The Conversation

Curb Your Obamacare Enthusiasm

Obamacare enrolled nearly 2 million people in paying plans in the first three months, which means it only fell about 50 percent short of its goal, i.e. 1.3 million people. That's the good news.

The bad news is that Obamacare is still fighting an uphill battle, having caused via subsequent regulations the cancellation of millions of insurance policies. In other words, we still haven't reached the break even point. It's likely that Obamacare has yet to net a single digit gain in the number of people insured over the status quo.

It's not clear when that line will be crossed but it's important to keep in mind that the net figure matters more than the gross one. Bob Laszewski has been making this point for weeks and returned to it Sunday with a twist. Even if we ignore the net vs. gross issue, is Obamacare really a big success?

The good news is that Obamacare will likely enroll almost 2 million people in 2013.

Even if we ignore that fact that many of these people were previously insured and had to replace cancelled policies (there were more than 400,000 subsidy eligible cancellations in California and Washington alone), 2 million people are only 10% of the 20 million uninsured in the U.S. who are eligible to buy coverage in the health insurance exchanges.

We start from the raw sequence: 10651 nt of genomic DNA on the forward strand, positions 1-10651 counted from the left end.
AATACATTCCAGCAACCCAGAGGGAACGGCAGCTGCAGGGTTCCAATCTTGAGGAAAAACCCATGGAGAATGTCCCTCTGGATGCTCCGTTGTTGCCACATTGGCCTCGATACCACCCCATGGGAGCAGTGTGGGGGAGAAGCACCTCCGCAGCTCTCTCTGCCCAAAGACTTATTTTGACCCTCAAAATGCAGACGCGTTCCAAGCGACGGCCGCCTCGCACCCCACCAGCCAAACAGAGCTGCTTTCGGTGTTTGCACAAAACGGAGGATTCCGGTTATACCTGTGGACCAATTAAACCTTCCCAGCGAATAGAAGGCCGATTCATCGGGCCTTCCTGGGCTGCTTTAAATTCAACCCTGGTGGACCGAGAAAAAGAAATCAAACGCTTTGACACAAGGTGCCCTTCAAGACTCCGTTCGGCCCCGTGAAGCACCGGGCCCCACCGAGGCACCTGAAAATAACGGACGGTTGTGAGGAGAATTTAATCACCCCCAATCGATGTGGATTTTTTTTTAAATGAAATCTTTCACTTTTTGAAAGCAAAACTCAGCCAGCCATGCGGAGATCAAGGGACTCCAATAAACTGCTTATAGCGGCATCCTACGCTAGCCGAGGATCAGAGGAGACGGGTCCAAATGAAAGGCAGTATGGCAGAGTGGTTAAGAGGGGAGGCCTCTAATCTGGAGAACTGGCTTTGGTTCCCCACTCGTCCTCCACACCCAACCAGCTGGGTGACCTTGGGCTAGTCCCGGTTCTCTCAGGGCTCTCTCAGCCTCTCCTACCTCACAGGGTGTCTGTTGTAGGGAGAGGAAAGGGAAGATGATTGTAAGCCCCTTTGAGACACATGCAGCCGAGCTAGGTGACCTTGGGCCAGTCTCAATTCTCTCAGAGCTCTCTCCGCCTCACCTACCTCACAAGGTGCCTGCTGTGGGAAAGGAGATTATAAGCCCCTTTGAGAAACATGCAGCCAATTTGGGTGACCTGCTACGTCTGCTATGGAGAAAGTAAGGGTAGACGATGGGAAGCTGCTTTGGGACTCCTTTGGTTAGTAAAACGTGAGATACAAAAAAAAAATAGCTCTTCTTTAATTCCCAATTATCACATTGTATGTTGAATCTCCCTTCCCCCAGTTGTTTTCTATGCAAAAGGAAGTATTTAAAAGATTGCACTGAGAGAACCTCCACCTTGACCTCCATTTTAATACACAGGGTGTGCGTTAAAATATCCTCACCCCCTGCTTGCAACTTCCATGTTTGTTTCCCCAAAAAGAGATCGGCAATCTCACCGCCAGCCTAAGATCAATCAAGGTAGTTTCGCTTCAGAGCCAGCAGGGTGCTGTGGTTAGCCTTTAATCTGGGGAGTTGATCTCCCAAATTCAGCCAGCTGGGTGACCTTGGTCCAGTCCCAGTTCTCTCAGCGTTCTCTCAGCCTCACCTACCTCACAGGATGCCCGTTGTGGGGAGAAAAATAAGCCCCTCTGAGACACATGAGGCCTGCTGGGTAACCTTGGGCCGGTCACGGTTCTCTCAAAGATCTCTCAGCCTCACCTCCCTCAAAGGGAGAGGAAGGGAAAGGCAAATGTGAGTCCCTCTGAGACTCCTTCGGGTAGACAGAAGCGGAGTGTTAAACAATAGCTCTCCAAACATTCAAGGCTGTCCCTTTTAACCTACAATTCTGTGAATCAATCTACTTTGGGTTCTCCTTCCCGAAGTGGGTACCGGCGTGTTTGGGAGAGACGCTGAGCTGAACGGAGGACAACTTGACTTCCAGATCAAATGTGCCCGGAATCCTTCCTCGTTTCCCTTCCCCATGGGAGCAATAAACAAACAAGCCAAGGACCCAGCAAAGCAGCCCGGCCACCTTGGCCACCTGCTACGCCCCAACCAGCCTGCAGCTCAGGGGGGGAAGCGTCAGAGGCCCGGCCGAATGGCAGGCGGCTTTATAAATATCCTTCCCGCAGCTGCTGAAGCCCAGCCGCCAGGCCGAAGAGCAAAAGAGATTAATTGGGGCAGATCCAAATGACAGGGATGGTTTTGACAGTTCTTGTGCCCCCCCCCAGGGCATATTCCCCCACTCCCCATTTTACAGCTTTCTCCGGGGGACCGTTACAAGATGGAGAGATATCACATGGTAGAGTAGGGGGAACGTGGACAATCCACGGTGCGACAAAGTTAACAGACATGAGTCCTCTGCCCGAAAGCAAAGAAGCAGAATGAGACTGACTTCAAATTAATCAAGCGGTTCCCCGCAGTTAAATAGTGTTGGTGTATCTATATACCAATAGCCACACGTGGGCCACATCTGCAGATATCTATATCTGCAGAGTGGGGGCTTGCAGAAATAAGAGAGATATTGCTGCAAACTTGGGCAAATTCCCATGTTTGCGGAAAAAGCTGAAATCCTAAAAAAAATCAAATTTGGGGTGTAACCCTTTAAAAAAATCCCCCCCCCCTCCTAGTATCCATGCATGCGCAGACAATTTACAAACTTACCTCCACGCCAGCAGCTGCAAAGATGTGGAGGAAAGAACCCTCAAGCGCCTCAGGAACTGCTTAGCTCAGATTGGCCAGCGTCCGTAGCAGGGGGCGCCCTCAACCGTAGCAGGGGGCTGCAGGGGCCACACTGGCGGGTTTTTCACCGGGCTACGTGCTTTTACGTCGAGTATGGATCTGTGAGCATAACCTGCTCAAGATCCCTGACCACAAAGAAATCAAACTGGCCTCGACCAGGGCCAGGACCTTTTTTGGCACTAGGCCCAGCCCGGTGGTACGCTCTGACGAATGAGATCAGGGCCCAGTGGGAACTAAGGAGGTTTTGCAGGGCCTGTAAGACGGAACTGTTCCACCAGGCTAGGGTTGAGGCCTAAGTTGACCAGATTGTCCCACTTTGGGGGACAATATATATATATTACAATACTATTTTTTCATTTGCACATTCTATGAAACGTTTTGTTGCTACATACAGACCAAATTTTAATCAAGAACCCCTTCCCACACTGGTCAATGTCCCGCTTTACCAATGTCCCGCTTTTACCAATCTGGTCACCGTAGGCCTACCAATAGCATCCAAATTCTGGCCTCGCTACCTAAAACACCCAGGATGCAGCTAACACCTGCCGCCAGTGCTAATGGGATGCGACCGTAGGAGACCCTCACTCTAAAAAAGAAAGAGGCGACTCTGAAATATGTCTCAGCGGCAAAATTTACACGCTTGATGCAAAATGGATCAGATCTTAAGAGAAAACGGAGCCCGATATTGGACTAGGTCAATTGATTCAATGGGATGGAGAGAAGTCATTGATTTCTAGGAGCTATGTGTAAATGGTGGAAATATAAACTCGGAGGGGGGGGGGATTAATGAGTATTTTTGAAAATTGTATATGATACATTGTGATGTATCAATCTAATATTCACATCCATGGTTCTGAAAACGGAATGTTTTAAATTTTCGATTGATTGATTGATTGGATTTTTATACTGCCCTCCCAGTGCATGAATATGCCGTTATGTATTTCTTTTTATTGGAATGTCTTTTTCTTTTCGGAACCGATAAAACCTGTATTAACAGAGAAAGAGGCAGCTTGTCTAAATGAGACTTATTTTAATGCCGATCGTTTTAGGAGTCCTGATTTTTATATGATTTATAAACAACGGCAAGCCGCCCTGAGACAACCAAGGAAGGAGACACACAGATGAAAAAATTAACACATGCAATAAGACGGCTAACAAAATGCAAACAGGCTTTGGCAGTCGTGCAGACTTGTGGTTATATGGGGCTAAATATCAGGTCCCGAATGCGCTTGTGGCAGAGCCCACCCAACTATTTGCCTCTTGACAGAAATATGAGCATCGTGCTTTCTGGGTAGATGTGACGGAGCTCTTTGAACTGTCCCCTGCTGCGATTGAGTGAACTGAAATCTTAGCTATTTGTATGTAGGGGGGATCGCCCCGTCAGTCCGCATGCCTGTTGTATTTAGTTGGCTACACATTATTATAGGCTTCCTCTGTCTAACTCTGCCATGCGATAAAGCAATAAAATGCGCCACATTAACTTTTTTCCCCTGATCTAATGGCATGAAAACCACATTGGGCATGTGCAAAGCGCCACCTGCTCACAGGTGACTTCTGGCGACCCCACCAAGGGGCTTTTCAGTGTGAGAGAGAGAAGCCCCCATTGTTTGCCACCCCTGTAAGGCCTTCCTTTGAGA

In other words, if there had been no cancellations at all, this would be a modest achievement thus far. If you include the cancellations we're getting nowhere fast.

And then there's the lingering question which the Obama administration refuses to answer. Here is the final paragraph from a Sarah Kliff Wonkblog post published yesterday:

And, as health policy experts are very quick to point out, hitting 7 million enrollees isn't some magical benchmark, where the Affordable Care Act suddenly has the manpower to work. If the Congressional Budget Office had projected 5 million sign-ups this year -- or 15 million -- we'd have a much different measuring stick. What seems to matter more is the mix of who signs up, whether they tend to be older and sicker -- or include lots of healthy, younger people, too. While the White House has repeatedly promised demographic information, it has not yet released this type of data.

Kliff is a supporter of the law but she has not been shy about pointing out instances where the administration has refused to release important data. Expect her final paragraph to become a lead paragraph if the administration balks over the next couple weeks. But as of right now, HHS is hiding the most important metric. That's probably not a sign that things are going well. 


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